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Anno LV, n. 227, gennaio-aprile 2020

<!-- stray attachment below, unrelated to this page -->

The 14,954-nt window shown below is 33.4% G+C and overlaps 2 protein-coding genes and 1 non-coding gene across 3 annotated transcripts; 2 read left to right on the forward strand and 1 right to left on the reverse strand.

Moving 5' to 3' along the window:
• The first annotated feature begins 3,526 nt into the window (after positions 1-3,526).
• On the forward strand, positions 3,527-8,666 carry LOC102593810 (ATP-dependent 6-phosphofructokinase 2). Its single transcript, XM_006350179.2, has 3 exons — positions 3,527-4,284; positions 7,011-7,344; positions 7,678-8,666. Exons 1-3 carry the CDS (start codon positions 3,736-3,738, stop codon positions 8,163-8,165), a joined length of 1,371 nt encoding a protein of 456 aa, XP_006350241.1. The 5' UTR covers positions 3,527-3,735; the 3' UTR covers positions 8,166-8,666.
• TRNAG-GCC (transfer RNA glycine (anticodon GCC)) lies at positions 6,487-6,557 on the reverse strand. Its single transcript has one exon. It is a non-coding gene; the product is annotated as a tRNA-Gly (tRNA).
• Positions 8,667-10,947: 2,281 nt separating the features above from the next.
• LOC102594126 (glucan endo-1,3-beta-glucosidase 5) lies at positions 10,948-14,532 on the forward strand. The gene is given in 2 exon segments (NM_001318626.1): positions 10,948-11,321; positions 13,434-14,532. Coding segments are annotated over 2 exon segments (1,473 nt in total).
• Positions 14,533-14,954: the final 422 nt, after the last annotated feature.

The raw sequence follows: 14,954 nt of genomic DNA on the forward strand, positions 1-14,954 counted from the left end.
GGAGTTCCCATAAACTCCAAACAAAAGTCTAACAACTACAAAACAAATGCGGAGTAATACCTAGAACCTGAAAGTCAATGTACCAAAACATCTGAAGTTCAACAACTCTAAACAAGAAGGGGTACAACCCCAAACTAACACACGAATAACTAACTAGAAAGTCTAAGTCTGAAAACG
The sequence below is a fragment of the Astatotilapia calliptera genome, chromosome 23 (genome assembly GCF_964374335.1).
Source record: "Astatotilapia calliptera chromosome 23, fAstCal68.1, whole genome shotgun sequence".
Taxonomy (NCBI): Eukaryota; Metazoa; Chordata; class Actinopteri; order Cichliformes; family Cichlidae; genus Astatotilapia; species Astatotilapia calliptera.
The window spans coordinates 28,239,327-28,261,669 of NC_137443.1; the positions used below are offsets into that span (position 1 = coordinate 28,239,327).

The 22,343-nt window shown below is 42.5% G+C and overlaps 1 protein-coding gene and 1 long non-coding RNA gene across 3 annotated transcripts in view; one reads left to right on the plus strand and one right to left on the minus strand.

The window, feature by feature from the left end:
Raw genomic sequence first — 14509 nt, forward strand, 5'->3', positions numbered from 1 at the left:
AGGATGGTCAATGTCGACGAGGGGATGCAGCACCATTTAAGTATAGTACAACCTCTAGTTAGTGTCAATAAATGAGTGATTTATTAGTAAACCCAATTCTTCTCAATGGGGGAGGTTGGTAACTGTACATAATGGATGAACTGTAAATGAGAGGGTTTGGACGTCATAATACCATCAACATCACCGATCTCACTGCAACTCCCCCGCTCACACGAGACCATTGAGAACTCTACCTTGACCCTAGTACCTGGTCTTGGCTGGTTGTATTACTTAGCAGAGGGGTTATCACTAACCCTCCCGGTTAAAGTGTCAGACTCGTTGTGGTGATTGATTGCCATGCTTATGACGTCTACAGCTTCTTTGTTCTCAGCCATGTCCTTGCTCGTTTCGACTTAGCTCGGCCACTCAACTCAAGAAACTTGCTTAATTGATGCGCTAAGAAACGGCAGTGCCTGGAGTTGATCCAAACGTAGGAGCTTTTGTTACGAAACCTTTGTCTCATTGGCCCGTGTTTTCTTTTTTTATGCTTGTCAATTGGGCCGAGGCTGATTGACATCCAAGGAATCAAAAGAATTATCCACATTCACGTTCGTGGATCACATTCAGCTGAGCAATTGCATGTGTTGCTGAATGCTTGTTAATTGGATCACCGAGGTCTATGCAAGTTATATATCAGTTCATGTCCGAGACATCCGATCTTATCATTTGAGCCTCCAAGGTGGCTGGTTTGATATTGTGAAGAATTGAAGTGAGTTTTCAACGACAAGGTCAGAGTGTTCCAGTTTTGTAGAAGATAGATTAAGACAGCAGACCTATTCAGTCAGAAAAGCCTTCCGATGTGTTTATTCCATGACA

A spectre is haunting the Western world, the spectre of populism. What do events like Brexit in 2016, the election of Trump in the same year, Syriza and Golden Dawn in Greece, Podemos in Spain, and the growth of right wing movements like the Front National in France, or Germany, Austria, the Netherlands, and in Scandinavia etc. have in common? In the paper we argue that some of their shared and deep roots lie in the functioning of economic institutions over the past forty years. We shall pay particular attention to the distribution of the burdens and benefits created by global economic integration and by the latest wave of technological change. In addition, we shall claim that a further element that can explain populists’ success in Western countries is closely related to the economic policy measures adopted by several Western governments over the past four decades. We shall briefly outline two such policy regimes, namely, the debt driven consumption boom in the US and the resort to the theory (and associated policy measures) of ‘expansionary austerity’ in Europe. Our claim is that the failure of the latter policy regimes has contributed to magnify the distributive impact of global economic integration and technological change and has thus favoured the emergence of populist movements.